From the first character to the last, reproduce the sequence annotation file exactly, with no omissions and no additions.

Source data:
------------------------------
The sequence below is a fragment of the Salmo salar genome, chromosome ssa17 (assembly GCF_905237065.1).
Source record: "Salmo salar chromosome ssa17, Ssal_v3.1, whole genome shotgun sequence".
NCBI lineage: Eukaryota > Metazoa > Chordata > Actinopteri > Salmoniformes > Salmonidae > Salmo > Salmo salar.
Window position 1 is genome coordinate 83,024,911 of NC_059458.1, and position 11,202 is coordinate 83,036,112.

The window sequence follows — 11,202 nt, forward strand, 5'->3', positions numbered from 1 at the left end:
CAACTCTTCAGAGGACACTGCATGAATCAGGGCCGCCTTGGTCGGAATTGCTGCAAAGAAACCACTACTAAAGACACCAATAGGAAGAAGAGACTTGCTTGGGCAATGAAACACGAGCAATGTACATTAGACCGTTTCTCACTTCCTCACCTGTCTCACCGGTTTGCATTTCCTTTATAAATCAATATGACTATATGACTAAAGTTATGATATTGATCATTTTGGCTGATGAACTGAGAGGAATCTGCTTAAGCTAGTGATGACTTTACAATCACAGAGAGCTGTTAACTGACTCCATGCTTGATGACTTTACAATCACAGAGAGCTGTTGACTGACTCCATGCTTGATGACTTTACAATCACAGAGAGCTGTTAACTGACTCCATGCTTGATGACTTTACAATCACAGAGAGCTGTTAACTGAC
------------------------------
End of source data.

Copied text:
The sequence below is a fragment of the Salmo salar genome, chromosome ssa17 (assembly GCF_905237065.1).
Source record: "Salmo salar chromosome ssa17, Ssal_v3.1, whole genome shotgun sequence".
NCBI lineage: Eukaryota > Metazoa > Chordata > Actinopteri > Salmoniformes > Salmonidae > Salmo > Salmo salar.
Window position 1 is genome coordinate 83,024,911 of NC_059458.1, and position 11,202 is coordinate 83,036,112.

The window sequence follows — 11,202 nt, forward strand, 5'->3', positions numbered from 1 at the left end:
CAACTCTTCAGAGGACACTGCATGAATCAGGGCCGCCTTGGTCGGAATTGCTGCAAAGAAACCACTACTAAAGACACCAATAGGAAGAAGAGACTTGCTTGGGCAATGAAACACGAGCAATGTACATTAGACCGTTTCTCACTTCCTCACCTGTCTCACCGGTTTGCATTTCCTTTATAAATCAATATGACTATATGACTAAAGTTATGATATTGATCATTTTGGCTGATGAACTGAGAGGAATCTGCTTAAGCTAGTGATGACTTTACAATCACAGAGAGCTGTTAACTGACTCCATGCTTGATGACTTTACAATCACAGAGAGCTGTTGACTGACTCCATGCTTGATGACTTTACAATCACAGAGAGCTGTTAACTGACTCCATGCTTGATGACTTTACAATCACAGAGAGCTGTTAACTGAC